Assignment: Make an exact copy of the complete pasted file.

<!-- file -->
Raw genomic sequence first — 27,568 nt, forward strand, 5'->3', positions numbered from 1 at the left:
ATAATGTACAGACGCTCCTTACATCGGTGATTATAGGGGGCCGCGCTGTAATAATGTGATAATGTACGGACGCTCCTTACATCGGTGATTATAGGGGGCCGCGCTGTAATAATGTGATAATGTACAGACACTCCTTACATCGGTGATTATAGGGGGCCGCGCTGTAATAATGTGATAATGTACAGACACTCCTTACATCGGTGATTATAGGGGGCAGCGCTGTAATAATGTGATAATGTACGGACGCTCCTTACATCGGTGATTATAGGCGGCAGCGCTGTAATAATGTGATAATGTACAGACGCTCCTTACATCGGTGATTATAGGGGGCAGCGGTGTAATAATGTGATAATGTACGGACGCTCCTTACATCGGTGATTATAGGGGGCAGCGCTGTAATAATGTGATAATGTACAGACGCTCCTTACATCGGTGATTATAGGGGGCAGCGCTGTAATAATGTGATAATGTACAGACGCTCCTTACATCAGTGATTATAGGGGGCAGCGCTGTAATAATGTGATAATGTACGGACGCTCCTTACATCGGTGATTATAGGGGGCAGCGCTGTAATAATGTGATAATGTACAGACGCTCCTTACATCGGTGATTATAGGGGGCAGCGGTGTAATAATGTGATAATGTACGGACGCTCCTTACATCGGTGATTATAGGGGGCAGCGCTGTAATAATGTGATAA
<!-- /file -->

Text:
Raw genomic sequence first — 27,568 nt, forward strand, 5'->3', positions numbered from 1 at the left:
ATAATGTACAGACGCTCCTTACATCGGTGATTATAGGGGGCCGCGCTGTAATAATGTGATAATGTACGGACGCTCCTTACATCGGTGATTATAGGGGGCCGCGCTGTAATAATGTGATAATGTACAGACACTCCTTACATCGGTGATTATAGGGGGCCGCGCTGTAATAATGTGATAATGTACAGACACTCCTTACATCGGTGATTATAGGGGGCAGCGCTGTAATAATGTGATAATGTACGGACGCTCCTTACATCGGTGATTATAGGCGGCAGCGCTGTAATAATGTGATAATGTACAGACGCTCCTTACATCGGTGATTATAGGGGGCAGCGGTGTAATAATGTGATAATGTACGGACGCTCCTTACATCGGTGATTATAGGGGGCAGCGCTGTAATAATGTGATAATGTACAGACGCTCCTTACATCGGTGATTATAGGGGGCAGCGCTGTAATAATGTGATAATGTACAGACGCTCCTTACATCAGTGATTATAGGGGGCAGCGCTGTAATAATGTGATAATGTACGGACGCTCCTTACATCGGTGATTATAGGGGGCAGCGCTGTAATAATGTGATAATGTACAGACGCTCCTTACATCGGTGATTATAGGGGGCAGCGGTGTAATAATGTGATAATGTACGGACGCTCCTTACATCGGTGATTATAGGGGGCAGCGCTGTAATAATGTGATAA